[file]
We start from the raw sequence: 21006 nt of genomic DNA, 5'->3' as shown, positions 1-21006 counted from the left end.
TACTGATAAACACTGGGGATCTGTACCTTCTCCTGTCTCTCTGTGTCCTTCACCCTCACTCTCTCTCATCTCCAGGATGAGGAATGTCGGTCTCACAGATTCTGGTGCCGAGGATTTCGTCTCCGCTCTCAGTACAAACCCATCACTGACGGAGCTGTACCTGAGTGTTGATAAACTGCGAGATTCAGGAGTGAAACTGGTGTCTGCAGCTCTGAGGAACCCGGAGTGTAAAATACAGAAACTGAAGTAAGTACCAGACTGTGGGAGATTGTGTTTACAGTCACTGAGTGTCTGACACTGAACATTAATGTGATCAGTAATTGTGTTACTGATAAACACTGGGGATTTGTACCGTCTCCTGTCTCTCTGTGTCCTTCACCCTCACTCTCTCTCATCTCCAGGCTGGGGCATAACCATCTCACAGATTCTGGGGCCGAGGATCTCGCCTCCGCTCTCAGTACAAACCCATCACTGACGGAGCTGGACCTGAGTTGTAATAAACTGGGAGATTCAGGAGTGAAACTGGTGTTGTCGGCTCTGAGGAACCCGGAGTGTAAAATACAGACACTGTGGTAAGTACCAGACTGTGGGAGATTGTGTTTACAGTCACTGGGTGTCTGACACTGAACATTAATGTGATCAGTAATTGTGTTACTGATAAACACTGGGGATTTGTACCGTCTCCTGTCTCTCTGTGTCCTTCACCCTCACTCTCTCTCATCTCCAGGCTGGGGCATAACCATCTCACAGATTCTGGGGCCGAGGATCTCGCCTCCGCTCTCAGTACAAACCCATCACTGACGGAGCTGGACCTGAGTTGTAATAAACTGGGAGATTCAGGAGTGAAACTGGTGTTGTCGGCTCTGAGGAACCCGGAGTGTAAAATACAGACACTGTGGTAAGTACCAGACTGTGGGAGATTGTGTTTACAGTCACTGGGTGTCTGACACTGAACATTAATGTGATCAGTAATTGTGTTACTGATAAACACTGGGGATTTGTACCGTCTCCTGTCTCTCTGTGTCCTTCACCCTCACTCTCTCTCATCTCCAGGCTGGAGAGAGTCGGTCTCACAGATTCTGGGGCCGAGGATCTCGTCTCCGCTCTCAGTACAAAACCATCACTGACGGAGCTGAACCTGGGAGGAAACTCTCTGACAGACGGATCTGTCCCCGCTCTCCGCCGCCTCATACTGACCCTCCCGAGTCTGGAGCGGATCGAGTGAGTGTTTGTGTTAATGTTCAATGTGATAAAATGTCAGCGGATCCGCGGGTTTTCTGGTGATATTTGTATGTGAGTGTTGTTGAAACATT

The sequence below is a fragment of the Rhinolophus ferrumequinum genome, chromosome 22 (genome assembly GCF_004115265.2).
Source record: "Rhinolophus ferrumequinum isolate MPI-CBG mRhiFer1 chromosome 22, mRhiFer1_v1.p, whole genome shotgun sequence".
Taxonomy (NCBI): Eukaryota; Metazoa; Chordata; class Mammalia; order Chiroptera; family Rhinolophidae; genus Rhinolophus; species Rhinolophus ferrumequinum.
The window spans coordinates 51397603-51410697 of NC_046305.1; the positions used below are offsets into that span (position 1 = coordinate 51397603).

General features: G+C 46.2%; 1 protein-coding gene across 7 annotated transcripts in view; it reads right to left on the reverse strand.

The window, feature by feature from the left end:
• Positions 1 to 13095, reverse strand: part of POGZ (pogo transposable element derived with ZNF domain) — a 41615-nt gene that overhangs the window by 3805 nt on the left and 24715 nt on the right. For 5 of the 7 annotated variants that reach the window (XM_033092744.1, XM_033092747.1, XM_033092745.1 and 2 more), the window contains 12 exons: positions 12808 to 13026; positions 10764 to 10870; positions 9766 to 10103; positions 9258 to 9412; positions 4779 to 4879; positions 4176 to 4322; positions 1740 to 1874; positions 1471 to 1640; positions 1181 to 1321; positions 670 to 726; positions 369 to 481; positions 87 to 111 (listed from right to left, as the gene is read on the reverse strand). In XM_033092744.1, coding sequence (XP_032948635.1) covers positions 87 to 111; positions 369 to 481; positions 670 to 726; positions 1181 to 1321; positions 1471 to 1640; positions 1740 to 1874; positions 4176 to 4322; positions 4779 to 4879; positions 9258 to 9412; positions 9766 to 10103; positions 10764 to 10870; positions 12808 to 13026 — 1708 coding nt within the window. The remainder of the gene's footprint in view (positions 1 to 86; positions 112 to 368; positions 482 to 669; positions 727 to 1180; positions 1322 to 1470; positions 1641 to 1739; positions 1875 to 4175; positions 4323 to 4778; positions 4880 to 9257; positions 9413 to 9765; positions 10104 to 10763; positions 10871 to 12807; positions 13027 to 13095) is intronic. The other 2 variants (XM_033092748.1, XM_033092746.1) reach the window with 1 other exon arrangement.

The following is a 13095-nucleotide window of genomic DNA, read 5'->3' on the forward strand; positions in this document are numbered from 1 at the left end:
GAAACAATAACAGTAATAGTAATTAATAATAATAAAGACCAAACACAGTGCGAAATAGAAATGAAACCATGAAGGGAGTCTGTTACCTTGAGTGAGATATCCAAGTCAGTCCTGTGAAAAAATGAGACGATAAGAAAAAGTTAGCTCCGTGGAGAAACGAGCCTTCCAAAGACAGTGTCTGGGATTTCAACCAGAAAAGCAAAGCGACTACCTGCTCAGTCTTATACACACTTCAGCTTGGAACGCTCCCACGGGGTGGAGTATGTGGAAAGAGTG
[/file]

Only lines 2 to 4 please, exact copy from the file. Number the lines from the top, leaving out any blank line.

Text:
TACTGATAAACACTGGGGATCTGTACCTTCTCCTGTCTCTCTGTGTCCTTCACCCTCACTCTCTCTCATCTCCAGGATGAGGAATGTCGGTCTCACAGATTCTGGTGCCGAGGATTTCGTCTCCGCTCTCAGTACAAACCCATCACTGACGGAGCTGTACCTGAGTGTTGATAAACTGCGAGATTCAGGAGTGAAACTGGTGTCTGCAGCTCTGAGGAACCCGGAGTGTAAAATACAGAAACTGAAGTAAGTACCAGACTGTGGGAGATTGTGTTTACAGTCACTGAGTGTCTGACACTGAACATTAATGTGATCAGTAATTGTGTTACTGATAAACACTGGGGATTTGTACCGTCTCCTGTCTCTCTGTGTCCTTCACCCTCACTCTCTCTCATCTCCAGGCTGGGGCATAACCATCTCACAGATTCTGGGGCCGAGGATCTCGCCTCCGCTCTCAGTACAAACCCATCACTGACGGAGCTGGACCTGAGTTGTAATAAACTGGGAGATTCAGGAGTGAAACTGGTGTTGTCGGCTCTGAGGAACCCGGAGTGTAAAATACAGACACTGTGGTAAGTACCAGACTGTGGGAGATTGTGTTTACAGTCACTGGGTGTCTGACACTGAACATTAATGTGATCAGTAATTGTGTTACTGATAAACACTGGGGATTTGTACCGTCTCCTGTCTCTCTGTGTCCTTCACCCTCACTCTCTCTCATCTCCAGGCTGGGGCATAACCATCTCACAGATTCTGGGGCCGAGGATCTCGCCTCCGCTCTCAGTACAAACCCATCACTGACGGAGCTGGACCTGAGTTGTAATAAACTGGGAGATTCAGGAGTGAAACTGGTGTTGTCGGCTCTGAGGAACCCGGAGTGTAAAATACAGACACTGTGGTAAGTACCAGACTGTGGGAGATTGTGTTTACAGTCACTGGGTGTCTGACACTGAACATTAATGTGATCAGTAATTGTGTTACTGATAAACACTGGGGATTTGTACCGTCTCCTGTCTCTCTGTGTCCTTCACCCTCACTCTCTCTCATCTCCAGGCTGGAGAGAGTCGGTCTCACAGATTCTGGGGCCGAGGATCTCGTCTCCGCTCTCAGTACAAAACCATCACTGACGGAGCTGAACCTGGGAGGAAACTCTCTGACAGACGGATCTGTCCCCGCTCTCCGCCGCCTCATACTGACCCTCCCGAGTCTGGAGCGGATCGAGTGAGTGTTTGTGTTAATGTTCAATGTGATAAAATGTCAGCGGATCCGCGGGTTTTCTGGTGATATTTGTATGTGAGTGTTGTTGAAACATT

The sequence below is a fragment of the Rhinolophus ferrumequinum genome, chromosome 22 (genome assembly GCF_004115265.2).
Source record: "Rhinolophus ferrumequinum isolate MPI-CBG mRhiFer1 chromosome 22, mRhiFer1_v1.p, whole genome shotgun sequence".